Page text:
ROME — The moment that the black wall telephone rang early on the morning of Sept. 29, 1978, in Stefania Falasca’s Rome apartment is imprinted in her mind. Then 15, Falasca remembers her father answering and hearing the voice of her uncle, a priest who worked at the Vatican, coming through the receiver: “The pope is dead!”
“But he’s already dead!” Falasca recalled her bewildered father exclaiming.
Like countless others around the globe, her father struggled to comprehend how 65-year-old John Paul I, elected as pontiff barely a month earlier — on Aug. 26, 1978 — could be dead, and confusedly first thought of Pope Paul VI, who had died in early August at age 80.
John Paul I, born Albino Luciani, is widely remembered more for his sudden, mystery-dogged death than for his life. Falasca, an Italian journalist for a Catholic publication, has toiled for more than a decade to change that and to convince the Vatican that he deserves to be a saint for how he lived his faith, as a priest, bishop, cardinal and, so briefly, as pontiff.
On Sunday, Pope Francis will beatify John Paul I, the last formal step before possible sainthood.
Formal efforts aimed at beatification can begin five years after a pontiff dies. For John Paul II, that rule was waived a few weeks after his death in 2005, in response to cries of “sainthood immediately!” rising up from the faithful during his funeral.
But it took 25 years for the beatification process for John Paul I to begin.
John Paul I “was a figure crushed between two pontificates,” Falasca said, speaking down the block from St. Peter’s Square. She was referring to his successor, John Paul II, one of history’s longest-reigning popes, and his predecessor, Paul VI, whose 15-year papacy saw him preside over Vatican Council II with its modernizing reforms. Both have been made saints.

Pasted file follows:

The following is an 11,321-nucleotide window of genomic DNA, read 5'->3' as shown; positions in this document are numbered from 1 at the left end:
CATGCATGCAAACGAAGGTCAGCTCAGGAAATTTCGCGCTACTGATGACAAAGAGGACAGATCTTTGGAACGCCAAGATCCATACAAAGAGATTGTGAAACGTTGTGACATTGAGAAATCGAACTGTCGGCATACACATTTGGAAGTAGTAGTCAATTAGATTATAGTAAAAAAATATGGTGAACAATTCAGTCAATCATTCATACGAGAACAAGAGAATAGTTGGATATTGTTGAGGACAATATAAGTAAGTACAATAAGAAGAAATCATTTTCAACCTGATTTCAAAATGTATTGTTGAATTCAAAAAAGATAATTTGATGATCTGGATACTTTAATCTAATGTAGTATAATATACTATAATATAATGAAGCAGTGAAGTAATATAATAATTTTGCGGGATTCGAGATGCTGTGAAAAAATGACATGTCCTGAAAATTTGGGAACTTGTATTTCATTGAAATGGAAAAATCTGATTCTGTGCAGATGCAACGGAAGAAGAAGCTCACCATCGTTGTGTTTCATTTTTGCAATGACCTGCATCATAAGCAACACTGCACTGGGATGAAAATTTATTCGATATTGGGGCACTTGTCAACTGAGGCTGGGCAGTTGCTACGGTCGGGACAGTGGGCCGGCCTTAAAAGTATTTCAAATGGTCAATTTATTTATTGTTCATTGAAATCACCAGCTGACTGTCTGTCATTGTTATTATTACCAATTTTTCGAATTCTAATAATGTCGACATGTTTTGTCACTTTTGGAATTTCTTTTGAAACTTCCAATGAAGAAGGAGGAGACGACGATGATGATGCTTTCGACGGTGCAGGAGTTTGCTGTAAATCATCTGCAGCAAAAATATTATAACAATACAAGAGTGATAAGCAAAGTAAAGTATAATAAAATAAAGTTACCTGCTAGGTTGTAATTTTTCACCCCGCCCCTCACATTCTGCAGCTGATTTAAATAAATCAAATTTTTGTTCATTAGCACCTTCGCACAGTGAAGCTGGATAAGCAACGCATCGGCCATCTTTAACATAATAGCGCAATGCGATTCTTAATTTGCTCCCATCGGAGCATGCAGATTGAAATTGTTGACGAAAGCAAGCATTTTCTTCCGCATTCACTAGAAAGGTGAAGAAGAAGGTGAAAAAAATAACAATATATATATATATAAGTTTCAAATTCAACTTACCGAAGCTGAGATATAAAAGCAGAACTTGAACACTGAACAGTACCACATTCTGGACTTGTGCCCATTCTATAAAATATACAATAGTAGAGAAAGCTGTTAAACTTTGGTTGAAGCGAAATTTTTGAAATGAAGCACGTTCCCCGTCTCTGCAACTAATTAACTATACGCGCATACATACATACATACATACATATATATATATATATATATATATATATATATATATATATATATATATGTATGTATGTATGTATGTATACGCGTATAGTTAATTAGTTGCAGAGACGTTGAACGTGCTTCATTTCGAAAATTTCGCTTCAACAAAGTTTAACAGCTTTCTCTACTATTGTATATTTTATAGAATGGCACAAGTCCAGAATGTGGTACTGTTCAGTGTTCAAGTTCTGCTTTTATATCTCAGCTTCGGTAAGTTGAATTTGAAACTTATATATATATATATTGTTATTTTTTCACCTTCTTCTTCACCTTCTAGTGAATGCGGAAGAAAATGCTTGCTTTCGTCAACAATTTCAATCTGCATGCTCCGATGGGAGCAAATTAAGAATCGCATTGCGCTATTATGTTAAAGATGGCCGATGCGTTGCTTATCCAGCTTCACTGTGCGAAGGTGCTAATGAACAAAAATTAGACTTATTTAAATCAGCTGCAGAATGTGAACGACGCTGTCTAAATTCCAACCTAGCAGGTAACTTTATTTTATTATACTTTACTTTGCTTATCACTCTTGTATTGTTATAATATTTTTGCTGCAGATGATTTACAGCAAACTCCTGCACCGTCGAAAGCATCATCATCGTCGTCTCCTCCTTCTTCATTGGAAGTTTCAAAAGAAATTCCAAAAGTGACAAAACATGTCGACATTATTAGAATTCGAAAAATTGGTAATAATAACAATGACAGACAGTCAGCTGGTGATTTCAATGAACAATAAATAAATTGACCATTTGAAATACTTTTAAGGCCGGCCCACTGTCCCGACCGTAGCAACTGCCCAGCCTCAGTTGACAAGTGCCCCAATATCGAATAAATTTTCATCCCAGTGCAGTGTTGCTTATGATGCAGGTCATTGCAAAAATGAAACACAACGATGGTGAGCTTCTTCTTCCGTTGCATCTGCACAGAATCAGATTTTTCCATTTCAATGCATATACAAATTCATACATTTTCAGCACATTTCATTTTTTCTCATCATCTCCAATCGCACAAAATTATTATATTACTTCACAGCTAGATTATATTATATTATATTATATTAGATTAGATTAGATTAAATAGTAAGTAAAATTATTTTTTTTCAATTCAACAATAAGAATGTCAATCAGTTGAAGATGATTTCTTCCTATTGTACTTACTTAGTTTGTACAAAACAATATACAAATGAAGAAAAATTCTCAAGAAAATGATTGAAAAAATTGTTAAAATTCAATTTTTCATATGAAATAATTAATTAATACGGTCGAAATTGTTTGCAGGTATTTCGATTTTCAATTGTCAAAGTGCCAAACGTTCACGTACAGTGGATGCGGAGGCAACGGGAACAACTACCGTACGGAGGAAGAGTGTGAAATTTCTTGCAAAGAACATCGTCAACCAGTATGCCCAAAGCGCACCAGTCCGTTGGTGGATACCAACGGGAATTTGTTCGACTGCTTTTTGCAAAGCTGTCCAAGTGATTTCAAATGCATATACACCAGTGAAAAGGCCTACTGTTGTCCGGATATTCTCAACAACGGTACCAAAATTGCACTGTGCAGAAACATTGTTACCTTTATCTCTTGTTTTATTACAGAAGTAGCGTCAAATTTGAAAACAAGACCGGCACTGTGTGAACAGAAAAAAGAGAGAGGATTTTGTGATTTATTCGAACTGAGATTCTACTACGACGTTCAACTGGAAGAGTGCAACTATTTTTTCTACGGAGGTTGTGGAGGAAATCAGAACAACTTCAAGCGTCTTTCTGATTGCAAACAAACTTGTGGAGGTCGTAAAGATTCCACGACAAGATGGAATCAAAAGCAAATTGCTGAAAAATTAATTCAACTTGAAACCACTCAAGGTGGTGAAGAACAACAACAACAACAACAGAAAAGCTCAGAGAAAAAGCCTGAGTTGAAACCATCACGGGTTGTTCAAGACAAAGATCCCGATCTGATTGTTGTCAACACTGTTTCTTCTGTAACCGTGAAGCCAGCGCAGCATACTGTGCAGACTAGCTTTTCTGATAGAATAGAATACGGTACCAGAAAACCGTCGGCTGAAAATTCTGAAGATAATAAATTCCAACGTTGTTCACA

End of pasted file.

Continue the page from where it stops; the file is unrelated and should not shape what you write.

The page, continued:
In Luciani’s case, ”no historian was interested in the pope. Like he was passing briefly through time, forgotten,” Falasca said.
But writers seeing a best-selling who-done-it were interested.
The abrupt demise of Luciani, whose body was found in his bedroom of the Apostolic Palace and who was dubbed the “smiling pope” for his cheerful countenance, spawned instant suspicions.
In the first hours after his death, the Vatican offered differing versions, first saying that a male secretary found him, then admitting that the pontiff was found lifeless by the nuns who bring his morning coffee.
“They could have immediately said that it was the nuns and it wouldn’t have sparked any doubts, on the contrary, it would have given more guarantees,” Falasca said. One nun, Sister Vincenza, was well known to Luciani’s family.
The nuns later recounted they were told by the Vatican not to say they found him out of concerns it would seem improper for a woman to enter the pope’s bedroom.
At the same time, a monster financial scandal was growing involving an Italian bank that had links to the Vatican’s own bank. There were murky ties between a U.S. born prelate, now deceased, who was chairman of the Vatican bank and an Italian financier, dubbed “God’s Banker,” whose body in 1982 was found hanging under a London bridge in what was ruled a homicide.